It is hard to imagine Benjamin Netanyahu as the one who delivers peace, but hope springs eternal.
The initiative lays out the framework for peace agreements between Israel, Syria and the Palestinians. It calls for a sovereign and independent Palestinian state based on the borders between Israel and Jordan in 1967 but modified to ensure territorial contiguity for the Palestinian state. Some settlements would be placed under Israeli control.Compensation would be paid to refugees and their host countries by Israel and the international community, according to the initiative, but the refugees would be able to return only to the Palestinian state, with a few exceptions who would be allowed to return to what is now Israel. The plan also calls for a road link between the West Bank and Gaza, which would cut across Israeli territory but would be under Palestinian control.....

Monday, April 4, 2011

A.G. Holder announces military trial for Khalid Sheikh Mohammed

Eric Holder

Attorney General Eric Holder unsealed the indictment and  announced today with genuine regret today that he will be unable to bring 9/11 planner Khalid Sheikh Mohammed to trial in a civilian court.

Khalid Sheikh Mohammed, and Bin-Laden
It really disturbs me that instead of being proud of our system of justice so many - especially Republicans in Congress who should know better like Lindsey Graham - treat the administration's plan to try the 9/11 for capital offenses before a jury  as something on the order of handing out candy to children on Halloween.  And then there was Sen. Charles Schumer joining with Graham in the `terrorists don't deserve justice'  camp to prove that Democrats can pander to "get tough" types with the best of them..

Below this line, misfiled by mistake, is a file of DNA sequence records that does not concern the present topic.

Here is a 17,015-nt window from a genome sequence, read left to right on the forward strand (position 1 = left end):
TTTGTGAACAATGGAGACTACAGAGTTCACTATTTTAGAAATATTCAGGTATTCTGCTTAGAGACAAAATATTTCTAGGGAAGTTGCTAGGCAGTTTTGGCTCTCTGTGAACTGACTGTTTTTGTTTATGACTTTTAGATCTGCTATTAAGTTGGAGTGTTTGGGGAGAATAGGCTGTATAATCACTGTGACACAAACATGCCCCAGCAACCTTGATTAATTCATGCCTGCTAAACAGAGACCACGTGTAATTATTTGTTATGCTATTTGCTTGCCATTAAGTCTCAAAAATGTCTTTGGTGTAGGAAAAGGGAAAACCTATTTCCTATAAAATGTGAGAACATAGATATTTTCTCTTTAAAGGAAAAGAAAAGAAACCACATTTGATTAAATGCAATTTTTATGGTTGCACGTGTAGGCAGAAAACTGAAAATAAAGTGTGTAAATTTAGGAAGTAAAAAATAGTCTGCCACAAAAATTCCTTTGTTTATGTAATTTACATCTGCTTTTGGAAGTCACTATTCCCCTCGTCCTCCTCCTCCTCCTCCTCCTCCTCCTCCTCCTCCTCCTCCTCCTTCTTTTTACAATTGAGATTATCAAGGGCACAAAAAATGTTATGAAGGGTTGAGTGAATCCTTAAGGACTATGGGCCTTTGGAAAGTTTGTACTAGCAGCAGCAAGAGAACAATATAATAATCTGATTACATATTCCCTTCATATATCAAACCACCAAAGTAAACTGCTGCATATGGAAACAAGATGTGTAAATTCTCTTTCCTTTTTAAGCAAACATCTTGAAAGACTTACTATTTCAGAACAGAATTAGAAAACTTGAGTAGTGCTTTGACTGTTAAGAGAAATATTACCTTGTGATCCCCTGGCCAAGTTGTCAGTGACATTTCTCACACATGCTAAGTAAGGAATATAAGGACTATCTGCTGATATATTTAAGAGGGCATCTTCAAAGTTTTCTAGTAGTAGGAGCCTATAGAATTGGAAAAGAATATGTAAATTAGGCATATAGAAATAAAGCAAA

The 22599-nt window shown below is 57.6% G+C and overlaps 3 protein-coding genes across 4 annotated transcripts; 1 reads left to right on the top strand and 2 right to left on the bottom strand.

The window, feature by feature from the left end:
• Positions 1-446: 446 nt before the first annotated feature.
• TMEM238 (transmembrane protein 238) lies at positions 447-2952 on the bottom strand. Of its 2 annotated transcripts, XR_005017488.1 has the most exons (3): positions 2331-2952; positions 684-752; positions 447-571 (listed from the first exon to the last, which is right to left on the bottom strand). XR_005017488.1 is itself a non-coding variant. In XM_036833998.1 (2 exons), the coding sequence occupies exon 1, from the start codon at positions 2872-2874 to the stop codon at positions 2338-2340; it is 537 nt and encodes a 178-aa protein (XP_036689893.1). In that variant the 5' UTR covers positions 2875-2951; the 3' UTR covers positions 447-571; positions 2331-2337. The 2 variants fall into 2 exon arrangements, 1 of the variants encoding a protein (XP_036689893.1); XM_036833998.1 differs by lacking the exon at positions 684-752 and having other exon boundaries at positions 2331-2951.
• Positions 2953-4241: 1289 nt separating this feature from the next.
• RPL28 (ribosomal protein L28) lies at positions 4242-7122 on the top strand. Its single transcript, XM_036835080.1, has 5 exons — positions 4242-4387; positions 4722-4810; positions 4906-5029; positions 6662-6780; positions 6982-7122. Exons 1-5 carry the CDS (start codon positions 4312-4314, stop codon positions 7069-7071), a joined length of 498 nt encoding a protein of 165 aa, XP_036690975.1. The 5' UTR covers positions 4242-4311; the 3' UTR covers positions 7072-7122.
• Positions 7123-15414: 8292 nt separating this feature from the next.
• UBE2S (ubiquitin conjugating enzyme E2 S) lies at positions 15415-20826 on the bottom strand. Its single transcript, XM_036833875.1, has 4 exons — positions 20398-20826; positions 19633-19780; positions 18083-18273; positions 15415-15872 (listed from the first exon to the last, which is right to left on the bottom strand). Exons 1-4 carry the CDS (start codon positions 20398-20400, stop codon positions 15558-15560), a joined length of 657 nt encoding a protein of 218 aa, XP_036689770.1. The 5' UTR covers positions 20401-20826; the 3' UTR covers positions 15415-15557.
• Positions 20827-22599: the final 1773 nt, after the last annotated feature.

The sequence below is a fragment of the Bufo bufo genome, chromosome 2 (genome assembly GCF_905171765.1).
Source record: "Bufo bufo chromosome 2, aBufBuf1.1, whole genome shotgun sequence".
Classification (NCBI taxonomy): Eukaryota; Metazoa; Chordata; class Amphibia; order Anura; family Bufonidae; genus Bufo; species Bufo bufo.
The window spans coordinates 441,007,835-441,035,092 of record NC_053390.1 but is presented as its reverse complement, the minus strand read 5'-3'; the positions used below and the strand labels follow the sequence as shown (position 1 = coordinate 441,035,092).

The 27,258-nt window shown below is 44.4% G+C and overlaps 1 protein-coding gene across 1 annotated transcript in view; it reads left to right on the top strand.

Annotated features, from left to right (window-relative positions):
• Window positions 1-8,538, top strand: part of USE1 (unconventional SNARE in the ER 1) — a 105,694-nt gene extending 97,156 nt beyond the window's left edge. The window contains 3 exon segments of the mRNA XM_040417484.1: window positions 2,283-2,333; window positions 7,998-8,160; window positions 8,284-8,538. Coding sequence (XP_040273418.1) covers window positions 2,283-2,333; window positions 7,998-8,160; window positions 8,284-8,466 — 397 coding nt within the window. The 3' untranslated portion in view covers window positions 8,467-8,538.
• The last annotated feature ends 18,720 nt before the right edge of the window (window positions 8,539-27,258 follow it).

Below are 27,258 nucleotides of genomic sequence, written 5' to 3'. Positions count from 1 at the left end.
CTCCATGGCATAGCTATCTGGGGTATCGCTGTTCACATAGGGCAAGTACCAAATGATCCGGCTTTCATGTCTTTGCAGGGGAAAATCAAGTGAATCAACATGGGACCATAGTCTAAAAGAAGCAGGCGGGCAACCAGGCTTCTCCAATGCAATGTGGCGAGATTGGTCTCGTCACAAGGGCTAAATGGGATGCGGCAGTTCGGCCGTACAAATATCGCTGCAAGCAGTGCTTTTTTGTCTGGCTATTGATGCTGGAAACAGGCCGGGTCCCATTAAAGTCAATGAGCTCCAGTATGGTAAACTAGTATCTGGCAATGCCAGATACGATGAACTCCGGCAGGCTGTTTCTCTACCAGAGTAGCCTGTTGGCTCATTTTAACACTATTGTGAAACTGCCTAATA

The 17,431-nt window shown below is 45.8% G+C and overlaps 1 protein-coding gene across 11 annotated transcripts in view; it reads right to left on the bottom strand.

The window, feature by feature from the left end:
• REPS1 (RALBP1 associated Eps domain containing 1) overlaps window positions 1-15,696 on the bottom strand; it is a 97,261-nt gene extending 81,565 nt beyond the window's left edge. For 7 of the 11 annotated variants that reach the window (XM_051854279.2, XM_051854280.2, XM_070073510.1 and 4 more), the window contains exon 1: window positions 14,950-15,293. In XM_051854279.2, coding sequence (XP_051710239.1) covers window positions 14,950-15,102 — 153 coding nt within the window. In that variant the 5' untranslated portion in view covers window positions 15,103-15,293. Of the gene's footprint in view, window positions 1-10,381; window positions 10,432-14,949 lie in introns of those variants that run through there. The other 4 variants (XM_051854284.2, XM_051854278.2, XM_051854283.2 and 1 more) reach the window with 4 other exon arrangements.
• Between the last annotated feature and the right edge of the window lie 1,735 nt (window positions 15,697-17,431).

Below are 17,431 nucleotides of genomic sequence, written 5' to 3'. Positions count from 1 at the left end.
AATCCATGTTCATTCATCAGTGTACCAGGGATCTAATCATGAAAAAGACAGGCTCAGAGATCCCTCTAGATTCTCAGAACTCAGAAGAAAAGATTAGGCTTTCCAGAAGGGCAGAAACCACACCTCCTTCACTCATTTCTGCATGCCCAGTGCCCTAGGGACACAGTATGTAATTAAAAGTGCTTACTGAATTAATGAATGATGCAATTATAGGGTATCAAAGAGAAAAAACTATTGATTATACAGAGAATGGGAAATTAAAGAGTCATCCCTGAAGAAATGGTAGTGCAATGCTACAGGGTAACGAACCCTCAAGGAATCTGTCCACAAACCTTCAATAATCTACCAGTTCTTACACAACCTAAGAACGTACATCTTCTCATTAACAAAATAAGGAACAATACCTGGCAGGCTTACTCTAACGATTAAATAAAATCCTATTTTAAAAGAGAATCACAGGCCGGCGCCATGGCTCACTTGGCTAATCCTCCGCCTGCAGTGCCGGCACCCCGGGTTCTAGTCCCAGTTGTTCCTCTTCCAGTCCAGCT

I have written that  wanted to be a KSM juror.  It is we who were attacked.  I think we should pass judgment on our attackers, not soldiers at Guantanamo - a military base seized in a colonial operation a century ago, as I have written.

Chinese Rule of Law: The Rhetoric and The Reality - China Real Time Report - WSJ

Stanley Lubman writes on the WSJ's China Real Time Report blog:
Two recent law-related events — a harsh conviction and a lofty statement by a leader — reflect basic tensions in Chinese law and governance that will likely continue to grow.